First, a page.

Friday, November 15, 2013

I Went To Bed Hungry Last Night


I went to bed hungry last night. It’s not uncommon for me, but it never gets any easier. I tossed and turned, hummed a little song to get my mind off of the fact that my stomach hurt, and debated brushing my teeth again, thinking that maybe I could fool my body into thinking that I was eating. I live in a nice house, about 2,000 square feet, kitchen, living room, dining room, family room, three bedrooms, an office and a separate library. My kids are often dressed in Gap and Gymboree, myself usually in Abercrombie and Hollister. I have an android phone, and I drive a nice car. My daughter goes to a great private daycare.

And yet, I go to bed hungry a lot of nights. I run, for miles, to save on gas. I keep the air conditioning and heat off to save money.  There are a lot of things we go without, but no one would ever know.

And because no one knows, I am relentlessly judged.
I don’t owe anybody an explanation. I don’t need to give reason’s, I don’t need to explain my story, but what I really don’t need, is the judgmental eyes that look me and my children up and down when I swipe my food stamps card in the checkout lane. That, I almost can’t handle anymore.

What I want to do is tell them my story. Tell them that 21 months ago my husband abandoned our family. That he literally just did not come home one day leaving me, a 28 year old stay at home mother alone with a seven month old and a three year old with special needs, an empty bank account, and that we don’t know where he is. What I want to tell them is that I had no education to fall back on for reasons that were out of my hands, and that because of my abusive childhood, I have no family to take me in. I want them to know that I’m trying. I’m cleaning houses, breaking my back day in and day out trying to make ends meet, but after taxes, I'm still only bringing home $275 a week.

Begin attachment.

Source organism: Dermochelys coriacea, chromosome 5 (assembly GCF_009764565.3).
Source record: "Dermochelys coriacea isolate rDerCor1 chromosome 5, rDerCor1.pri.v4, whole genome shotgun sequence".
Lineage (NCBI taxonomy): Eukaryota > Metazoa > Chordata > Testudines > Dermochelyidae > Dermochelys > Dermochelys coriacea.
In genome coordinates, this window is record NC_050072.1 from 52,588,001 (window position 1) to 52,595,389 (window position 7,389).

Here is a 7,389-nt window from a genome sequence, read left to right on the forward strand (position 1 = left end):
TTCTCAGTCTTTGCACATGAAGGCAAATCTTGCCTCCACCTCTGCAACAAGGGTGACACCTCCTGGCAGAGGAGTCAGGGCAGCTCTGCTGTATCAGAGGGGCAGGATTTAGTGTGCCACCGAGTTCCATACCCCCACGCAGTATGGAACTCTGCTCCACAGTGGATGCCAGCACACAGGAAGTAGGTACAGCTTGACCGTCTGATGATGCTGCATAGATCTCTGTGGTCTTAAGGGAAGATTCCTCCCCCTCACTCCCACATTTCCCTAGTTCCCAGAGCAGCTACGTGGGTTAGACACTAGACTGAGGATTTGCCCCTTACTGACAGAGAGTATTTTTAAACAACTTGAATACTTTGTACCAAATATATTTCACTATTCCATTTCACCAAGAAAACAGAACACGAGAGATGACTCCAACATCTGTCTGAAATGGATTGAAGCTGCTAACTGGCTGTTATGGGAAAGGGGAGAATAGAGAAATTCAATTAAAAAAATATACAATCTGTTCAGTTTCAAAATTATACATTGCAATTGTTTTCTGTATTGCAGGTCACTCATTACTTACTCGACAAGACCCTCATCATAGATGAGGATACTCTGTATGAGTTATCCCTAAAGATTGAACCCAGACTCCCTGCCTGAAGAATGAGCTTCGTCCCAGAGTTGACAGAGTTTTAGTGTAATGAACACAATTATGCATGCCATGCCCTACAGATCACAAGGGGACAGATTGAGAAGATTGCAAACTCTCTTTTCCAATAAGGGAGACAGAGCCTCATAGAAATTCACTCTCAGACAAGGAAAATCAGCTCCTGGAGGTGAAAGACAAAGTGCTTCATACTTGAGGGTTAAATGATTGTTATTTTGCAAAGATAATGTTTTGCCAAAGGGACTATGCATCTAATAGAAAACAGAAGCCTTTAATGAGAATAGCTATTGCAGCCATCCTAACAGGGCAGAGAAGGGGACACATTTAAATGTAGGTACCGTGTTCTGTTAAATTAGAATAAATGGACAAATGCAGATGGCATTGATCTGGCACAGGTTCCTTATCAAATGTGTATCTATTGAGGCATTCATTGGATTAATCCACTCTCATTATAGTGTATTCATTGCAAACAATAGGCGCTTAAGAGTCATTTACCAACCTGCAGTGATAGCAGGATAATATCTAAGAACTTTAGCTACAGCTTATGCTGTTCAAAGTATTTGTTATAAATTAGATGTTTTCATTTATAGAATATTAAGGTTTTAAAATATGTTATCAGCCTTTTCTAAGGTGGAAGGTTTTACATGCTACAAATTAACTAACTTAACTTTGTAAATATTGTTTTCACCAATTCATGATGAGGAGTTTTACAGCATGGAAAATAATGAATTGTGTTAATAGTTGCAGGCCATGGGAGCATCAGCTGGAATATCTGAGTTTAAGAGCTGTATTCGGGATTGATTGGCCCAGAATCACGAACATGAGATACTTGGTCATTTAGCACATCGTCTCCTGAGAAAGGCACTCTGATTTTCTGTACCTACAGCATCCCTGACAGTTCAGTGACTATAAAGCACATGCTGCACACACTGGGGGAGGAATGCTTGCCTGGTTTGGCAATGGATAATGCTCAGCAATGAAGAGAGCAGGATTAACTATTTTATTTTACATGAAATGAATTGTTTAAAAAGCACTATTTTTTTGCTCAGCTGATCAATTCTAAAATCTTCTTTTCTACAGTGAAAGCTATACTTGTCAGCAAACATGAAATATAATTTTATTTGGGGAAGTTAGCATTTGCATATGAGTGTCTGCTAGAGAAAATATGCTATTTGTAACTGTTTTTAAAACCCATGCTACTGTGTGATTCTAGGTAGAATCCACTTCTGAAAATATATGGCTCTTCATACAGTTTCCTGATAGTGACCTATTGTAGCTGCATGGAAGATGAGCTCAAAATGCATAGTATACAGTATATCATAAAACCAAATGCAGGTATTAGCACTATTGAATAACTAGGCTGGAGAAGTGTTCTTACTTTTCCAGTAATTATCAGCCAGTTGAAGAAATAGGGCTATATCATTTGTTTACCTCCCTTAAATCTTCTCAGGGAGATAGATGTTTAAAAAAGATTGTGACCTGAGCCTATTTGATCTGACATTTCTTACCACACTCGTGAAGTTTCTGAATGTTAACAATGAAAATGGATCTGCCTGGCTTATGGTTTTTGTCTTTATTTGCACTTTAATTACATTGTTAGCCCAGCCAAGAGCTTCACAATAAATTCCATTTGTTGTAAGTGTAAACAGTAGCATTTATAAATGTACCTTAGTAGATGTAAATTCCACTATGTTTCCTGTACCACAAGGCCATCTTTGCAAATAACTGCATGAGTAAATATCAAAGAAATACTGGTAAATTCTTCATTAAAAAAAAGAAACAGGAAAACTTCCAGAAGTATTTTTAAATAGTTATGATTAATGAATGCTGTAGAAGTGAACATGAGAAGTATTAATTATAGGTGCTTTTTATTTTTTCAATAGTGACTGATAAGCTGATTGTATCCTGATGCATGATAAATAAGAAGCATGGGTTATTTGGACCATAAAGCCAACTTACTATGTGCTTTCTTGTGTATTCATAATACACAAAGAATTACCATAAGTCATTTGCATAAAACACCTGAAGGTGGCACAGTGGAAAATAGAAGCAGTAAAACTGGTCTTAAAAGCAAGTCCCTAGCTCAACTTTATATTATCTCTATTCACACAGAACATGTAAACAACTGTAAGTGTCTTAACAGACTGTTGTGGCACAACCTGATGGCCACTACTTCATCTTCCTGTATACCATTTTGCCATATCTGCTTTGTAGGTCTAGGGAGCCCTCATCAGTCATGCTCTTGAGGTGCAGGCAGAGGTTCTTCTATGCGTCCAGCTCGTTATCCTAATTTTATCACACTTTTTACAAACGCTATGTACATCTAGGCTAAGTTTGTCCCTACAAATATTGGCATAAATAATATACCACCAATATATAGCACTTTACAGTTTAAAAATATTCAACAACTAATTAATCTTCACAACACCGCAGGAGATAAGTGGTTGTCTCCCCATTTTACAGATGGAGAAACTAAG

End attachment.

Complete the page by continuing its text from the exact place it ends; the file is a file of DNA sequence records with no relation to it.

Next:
I want to look into their judgmental eyes and tell them that my son is wearing clothes from the Gap that were handed down to us from some wealthy neighbors. Or that my daughters dress came out of a hefty bag that was left on our front porch, as so (blessedly) often happens. I want to tell them that the Abercrombie clothes that I am wearing came from my best friends teenage daughter, items that she has outgrown and was kind enough to pass on to me, but that I don’t have any socks on because I can’t afford them right now.

When they spot my phone and give me a rude look, I want to tell them that it was $200 to upgrade my phone, and it saves me from having to spend $60 a month in home internet, which I can’t afford. Still though, since I have to be able to pay bills, run my small cleaning business online, and keep up with legal matters via email, so the phone was my best option. I want them to know that the screen is cracked, has been for 6 months, and that I have no way of replacing it.
When they see me loading my food stamp groceries into my car, I want to be able to tell them, to scream across the parking lot at them, that my church paid for my car so that I was able take the steps I need towards being independent, which started with being able to get to work. I want them to know that even though I am grateful beyond words, it stings my heart to know that I am a charity case.

I want them to know all of the sacrifices that my family and I have made in the last year. Like the time I sold nearly ALL of my kids toys to be able to pay the mortgage, or the fact that I spent the entire winter without a jacket because I couldn’t afford one. I want them to know how much my heart breaks every time I say no to my children, and that while it is a good learning lesson, it should not be the only thing that they hear. I want them to have been able to see the look on my daughters face when I told her that that because of an unexpected legal bill, she wasn’t going to the summer camp that I had saved 14 months for, and that she had worked hard to earn on the giant behavior reward chart that we had made. I want them to know how she cried and asked why, and how my heart shattered into a million little pieces as I sobbed in the car where she couldn’t hear me.